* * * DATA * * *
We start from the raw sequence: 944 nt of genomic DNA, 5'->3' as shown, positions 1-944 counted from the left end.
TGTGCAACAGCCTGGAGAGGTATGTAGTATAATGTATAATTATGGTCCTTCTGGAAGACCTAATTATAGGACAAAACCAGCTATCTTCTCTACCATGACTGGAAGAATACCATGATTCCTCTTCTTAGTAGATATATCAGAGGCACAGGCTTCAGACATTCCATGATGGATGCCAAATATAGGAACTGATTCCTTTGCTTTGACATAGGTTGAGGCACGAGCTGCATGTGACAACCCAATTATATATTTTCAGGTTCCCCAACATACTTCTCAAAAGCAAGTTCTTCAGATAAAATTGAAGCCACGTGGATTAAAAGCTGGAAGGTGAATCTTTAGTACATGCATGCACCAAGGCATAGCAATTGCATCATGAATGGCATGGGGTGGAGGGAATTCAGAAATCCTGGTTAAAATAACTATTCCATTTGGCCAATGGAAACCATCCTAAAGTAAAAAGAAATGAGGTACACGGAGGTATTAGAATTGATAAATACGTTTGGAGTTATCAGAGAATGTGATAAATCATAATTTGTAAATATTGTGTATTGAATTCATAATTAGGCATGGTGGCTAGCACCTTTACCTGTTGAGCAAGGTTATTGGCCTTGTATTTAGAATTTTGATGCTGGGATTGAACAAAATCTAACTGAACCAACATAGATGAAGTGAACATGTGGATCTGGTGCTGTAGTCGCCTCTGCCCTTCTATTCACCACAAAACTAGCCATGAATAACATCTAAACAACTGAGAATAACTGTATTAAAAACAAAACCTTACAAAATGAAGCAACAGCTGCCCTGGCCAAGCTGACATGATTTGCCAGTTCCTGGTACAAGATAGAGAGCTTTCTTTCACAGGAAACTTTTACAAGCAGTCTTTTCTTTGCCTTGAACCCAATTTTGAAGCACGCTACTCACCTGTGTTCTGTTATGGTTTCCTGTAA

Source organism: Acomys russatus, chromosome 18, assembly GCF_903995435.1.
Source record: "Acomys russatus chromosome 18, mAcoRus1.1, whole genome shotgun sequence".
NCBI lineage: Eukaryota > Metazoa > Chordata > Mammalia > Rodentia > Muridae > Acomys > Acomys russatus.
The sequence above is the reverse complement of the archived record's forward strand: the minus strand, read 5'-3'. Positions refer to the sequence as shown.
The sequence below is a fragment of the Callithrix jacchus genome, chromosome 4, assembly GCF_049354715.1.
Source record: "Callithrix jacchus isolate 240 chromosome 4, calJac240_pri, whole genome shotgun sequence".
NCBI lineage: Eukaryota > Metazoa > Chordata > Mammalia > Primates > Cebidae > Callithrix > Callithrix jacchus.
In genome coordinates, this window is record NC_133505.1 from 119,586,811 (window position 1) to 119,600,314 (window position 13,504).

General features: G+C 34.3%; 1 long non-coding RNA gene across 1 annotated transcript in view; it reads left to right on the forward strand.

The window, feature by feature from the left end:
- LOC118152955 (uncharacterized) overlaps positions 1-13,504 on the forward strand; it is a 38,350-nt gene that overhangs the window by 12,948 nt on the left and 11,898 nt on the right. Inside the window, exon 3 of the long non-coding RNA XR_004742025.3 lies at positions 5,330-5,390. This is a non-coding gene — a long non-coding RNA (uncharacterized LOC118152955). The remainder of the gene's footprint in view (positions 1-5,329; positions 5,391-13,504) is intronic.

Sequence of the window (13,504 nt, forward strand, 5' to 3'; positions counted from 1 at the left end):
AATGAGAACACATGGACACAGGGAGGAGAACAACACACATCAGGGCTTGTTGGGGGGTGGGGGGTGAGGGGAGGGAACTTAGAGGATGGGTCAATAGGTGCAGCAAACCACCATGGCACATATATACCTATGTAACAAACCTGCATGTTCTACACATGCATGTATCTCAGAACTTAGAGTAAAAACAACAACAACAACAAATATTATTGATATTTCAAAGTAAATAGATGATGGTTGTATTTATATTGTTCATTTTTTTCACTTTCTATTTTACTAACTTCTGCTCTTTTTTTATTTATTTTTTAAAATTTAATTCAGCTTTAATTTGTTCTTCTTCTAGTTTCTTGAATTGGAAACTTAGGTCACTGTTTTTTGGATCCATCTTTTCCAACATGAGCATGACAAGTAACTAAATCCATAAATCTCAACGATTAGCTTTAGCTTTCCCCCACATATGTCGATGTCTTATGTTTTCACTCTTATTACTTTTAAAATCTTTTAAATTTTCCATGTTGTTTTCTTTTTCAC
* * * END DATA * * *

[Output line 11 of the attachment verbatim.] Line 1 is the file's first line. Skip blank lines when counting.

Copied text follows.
General features: G+C 34.3%; 1 long non-coding RNA gene across 1 annotated transcript in view; it reads left to right on the forward strand.